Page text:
That dollar amount reflects a -17.8% decline since 2016 and a -14.9% drop from 2019 to 2020.
Based on the average exchange rate for 2020, the Israeli shekel appreciated by 10.4% against the US dollar since 2016 and gained 3.4% from 2019 to 2020. Israel’s stronger local currency makes its exports paid for in weaker US dollars relatively more expensive for international buyers.
Israel’s 5 most valuable exports generated almost a third (31%) of the country’s total shipments by value in 2020. Those key exported goods are diamonds, heterocyclics and nucleic acids, electronic integrated circuits, phones including smartphones, and electro-medical equipment.
The latest available country-specific data shows that 68.1% of products exported from Israel were bought by importers in: United States (26.3% of the global total), China (8.3%), United Kingdom (7.5%), Netherlands (4.9%), Germany (3.4%), India (3.2%), Belgium (2.9%), Turkey (2.8%), Hong Kong (2.5%), France (2.3%), Brazil (2%) and Japan (1.9%).
From a continental perspective, 35.3% of Israel’s exports by value were delivered to European countries while 31% were sold to importers in North America. Israel shipped another 27.7% worth of goods to Asia.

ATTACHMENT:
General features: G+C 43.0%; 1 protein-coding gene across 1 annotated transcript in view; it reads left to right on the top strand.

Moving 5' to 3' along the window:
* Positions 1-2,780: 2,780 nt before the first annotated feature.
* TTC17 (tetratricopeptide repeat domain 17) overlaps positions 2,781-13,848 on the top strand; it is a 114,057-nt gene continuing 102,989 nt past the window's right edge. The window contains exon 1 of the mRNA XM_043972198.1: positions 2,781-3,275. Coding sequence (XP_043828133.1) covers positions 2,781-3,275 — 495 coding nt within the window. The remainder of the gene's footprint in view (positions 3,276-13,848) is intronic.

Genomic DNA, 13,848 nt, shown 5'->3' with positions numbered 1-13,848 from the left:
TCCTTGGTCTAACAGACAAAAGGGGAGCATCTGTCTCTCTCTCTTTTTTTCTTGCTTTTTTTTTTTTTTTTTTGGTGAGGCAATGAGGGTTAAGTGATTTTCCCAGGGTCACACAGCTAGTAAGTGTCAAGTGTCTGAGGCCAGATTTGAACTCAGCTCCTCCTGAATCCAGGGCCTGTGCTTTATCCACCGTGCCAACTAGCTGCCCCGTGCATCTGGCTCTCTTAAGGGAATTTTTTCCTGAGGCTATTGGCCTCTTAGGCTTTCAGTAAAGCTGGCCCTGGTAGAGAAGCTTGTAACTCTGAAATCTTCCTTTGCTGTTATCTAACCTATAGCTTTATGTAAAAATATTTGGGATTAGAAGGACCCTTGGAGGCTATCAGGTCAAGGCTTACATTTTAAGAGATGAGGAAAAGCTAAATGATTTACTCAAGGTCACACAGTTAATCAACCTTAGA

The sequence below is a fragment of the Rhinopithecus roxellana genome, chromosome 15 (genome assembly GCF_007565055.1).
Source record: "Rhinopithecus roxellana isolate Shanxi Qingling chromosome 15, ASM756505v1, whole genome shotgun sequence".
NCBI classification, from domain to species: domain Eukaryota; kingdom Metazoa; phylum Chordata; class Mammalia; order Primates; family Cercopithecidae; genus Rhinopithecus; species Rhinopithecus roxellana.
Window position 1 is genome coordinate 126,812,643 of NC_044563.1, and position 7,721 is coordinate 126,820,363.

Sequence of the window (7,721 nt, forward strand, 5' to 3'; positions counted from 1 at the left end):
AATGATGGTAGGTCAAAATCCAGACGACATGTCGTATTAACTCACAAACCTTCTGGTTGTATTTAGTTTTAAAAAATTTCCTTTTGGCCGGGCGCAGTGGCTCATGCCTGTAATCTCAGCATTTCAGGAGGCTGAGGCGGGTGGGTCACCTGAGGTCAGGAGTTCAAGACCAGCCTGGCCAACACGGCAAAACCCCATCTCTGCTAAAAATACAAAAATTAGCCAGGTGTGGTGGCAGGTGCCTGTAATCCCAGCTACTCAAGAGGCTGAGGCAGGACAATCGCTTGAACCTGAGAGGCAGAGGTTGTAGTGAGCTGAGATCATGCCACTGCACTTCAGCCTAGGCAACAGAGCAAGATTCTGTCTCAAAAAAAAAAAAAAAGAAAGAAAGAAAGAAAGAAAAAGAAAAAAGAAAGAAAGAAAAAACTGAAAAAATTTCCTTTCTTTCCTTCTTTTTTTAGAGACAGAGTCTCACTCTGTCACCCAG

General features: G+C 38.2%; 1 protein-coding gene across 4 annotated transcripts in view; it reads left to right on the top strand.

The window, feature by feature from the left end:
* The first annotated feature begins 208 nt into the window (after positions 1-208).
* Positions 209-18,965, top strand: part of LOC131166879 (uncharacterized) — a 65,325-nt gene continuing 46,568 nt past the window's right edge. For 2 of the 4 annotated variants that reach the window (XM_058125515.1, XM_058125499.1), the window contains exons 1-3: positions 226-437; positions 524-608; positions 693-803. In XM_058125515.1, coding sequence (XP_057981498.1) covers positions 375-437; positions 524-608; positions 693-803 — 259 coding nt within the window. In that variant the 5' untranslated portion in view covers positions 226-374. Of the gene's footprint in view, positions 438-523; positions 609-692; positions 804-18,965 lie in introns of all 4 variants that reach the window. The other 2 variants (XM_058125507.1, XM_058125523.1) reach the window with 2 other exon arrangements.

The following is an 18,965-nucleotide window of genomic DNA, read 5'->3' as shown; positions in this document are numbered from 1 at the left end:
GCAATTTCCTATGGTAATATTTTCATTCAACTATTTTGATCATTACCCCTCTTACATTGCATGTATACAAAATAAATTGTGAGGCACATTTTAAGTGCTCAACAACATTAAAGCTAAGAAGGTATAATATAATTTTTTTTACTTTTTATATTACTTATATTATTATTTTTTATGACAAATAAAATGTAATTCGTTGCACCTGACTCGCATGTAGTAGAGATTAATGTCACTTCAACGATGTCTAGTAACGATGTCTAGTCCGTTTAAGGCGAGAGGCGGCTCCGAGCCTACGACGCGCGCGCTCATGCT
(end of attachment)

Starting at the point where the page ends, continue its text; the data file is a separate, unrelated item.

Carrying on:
Tinier percentages went to Latin America excluding Mexico but including the Caribbean (3.8%), Oceania led by Australia (1.2%) and Africa (1.1%).
Given Israel’s population of 9.2 million people, its total $49.8 billion in 2020 exports translates to roughly $5,400 for every resident in the Middle Eastern country.
Israel’s Top 10 Exports
The following export product groups represent the highest dollar value in Israeli global shipments during 2020. Also shown is the percentage share each export category represents in terms of overall exports from Israel.
- Electrical machinery, equipment: US$8.2 billion (16.4% of total exports)
- Gems, precious metals: $6 billion (12%)
- Optical, technical, medical apparatus: $5.7 billion (11.5%)
- Machinery including computers: $4.4 billion (8.8%)
- Organic chemicals: $4.1 billion (8.3%)
- Plastics, plastic articles: $2.7 billion (5.5%)
- Other chemical goods: $2.5 billion (5.1%)
- Aircraft, spacecraft: $2.2 billion (4.4%)
- Pharmaceuticals: $1.7 billion (3.3%)
- Arms, ammunition: $1.2 billion (2.3%)
Israel’s top 10 exports accounted for 77.7% of the overall value of its global shipments.
Arms including ammunition was the fastest grower among the top 10 export categories, up by 67.9% from 2019 to 2020.